June 19, 2014
A planned Holohoax monument in Amsterdam designed by sneaking Jew Daniel Libeskind has been shelfed after angry Dutch people said they didn’t want the imposing, weird monument in their park.
Edwin Oppedijk, a spokesman for the city’s central district, said Wednesday that after hearing the complaints, politicians will reconsider whether to place the monument in the Wertheim Park or find an alternative location.
At a public information evening on Tuesday, neighbors shouted that the plan was “ridiculous” and on Wednesday opposition banners were hung at the proposed site. One sign read “trees, not buses” — implying the memorial would reduce green space and bring unwanted tourists to the Wertheim Park in the central Amsterdam area where many Jews once lived.
Libeskind’s design, somewhat reminiscent of the Vietnam Veterans Memorial in Washington, D.C., includes walls displaying the names of 102,000 victims.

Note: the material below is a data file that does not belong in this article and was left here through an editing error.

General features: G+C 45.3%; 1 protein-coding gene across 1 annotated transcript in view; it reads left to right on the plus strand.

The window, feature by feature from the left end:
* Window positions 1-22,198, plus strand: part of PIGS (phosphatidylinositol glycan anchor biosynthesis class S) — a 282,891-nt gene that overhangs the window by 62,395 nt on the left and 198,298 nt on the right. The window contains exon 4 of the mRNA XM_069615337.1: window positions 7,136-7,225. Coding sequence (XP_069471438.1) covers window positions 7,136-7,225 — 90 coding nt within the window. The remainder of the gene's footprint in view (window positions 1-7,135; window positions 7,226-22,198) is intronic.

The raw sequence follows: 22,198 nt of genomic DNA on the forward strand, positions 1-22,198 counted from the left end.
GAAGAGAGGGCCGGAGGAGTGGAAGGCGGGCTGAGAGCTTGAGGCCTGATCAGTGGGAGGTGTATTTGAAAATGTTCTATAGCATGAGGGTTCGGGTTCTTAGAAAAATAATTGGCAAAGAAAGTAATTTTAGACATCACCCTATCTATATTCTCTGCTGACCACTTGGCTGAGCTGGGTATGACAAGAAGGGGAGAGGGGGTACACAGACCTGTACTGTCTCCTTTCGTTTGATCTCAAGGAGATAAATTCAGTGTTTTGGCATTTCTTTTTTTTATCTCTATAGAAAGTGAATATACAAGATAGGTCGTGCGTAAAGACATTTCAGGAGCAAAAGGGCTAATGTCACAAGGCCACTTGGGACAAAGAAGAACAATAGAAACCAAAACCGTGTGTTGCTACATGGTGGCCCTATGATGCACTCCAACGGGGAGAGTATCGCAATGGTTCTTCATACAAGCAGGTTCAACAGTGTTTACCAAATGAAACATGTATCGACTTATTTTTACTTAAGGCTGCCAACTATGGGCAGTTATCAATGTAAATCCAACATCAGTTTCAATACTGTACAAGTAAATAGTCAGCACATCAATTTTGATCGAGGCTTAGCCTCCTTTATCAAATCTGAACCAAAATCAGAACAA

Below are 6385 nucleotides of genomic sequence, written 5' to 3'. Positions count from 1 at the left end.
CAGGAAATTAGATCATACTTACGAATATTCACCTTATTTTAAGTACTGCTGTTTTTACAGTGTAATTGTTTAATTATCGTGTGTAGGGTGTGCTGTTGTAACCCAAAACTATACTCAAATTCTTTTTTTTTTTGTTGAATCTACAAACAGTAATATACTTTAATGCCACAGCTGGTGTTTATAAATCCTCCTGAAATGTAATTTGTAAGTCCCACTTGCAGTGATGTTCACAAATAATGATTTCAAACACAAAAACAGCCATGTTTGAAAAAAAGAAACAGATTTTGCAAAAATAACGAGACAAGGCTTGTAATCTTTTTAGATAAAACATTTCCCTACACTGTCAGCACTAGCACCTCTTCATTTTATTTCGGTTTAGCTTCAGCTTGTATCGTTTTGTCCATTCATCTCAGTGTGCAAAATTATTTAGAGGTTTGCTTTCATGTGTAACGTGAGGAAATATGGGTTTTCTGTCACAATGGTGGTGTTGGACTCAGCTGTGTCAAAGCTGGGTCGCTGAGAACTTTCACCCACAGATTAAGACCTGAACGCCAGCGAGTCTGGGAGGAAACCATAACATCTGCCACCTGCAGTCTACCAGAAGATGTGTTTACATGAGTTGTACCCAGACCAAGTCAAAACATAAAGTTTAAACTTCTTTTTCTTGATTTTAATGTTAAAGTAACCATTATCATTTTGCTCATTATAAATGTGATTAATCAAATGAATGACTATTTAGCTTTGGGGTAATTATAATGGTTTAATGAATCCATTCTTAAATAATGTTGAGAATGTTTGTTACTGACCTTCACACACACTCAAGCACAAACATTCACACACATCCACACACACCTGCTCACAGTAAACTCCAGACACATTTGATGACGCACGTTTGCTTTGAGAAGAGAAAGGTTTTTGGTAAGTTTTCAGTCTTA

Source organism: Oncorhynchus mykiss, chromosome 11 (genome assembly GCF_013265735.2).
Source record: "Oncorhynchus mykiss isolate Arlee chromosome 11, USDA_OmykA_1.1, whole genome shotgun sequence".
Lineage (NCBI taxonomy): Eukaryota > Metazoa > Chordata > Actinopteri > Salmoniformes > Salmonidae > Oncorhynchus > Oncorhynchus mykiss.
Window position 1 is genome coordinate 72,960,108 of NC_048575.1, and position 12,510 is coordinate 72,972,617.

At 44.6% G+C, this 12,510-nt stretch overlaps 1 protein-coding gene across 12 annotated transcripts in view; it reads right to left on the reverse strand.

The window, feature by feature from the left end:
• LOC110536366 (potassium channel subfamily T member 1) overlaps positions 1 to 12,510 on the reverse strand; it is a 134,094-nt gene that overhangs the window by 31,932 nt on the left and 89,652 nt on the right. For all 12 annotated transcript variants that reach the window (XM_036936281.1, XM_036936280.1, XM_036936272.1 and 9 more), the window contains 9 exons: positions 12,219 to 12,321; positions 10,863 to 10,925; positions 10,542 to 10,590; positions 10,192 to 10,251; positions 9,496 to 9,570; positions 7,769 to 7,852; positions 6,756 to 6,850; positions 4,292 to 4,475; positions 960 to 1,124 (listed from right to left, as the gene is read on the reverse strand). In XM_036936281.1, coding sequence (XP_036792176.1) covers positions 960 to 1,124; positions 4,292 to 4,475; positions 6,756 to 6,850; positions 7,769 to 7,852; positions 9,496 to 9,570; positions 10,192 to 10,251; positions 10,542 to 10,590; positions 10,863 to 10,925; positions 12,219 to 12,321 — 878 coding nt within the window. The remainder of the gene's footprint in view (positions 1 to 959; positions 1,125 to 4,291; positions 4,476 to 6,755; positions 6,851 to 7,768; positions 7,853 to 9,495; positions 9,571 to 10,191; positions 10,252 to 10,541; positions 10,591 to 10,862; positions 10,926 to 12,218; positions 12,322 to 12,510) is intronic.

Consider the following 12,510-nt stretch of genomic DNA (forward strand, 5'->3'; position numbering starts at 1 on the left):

“Nobody is against having a Holocaust monument, but they all say ‘not in my garden,'” said Jacques Grishaver, chairman of the country’s Auschwitz Committee, which originally launched the project in 2007.
“I hope the city says: ‘we’re standing by the plan.'”
Reuben Vis, a Jewish leader, said he opposes the monument because he thinks it is too big, too expensive and poorly designed.
“The last thing you want to do is put a Holocaust monument in a place where people are opposed to having it,” he said.
So this Jew Reuben knows it’s time to back down and chill out, but the rest of the Jews just want to keep pushing forward with their invasive and abusive campaign of psychological terror against the White race.
People are all fed up with this crap. And it is only a very small step from “I sure am sick of hearing these Jews talk about their six million” to “wait, what if there weren’t six million?”
The backlash is coming. I talk to people everyday, and most people are now comfortable at least asking “what if it didn’t happen?”
And if you consider the possibility that it didn’t happen, it is no longer possible to believe that it did.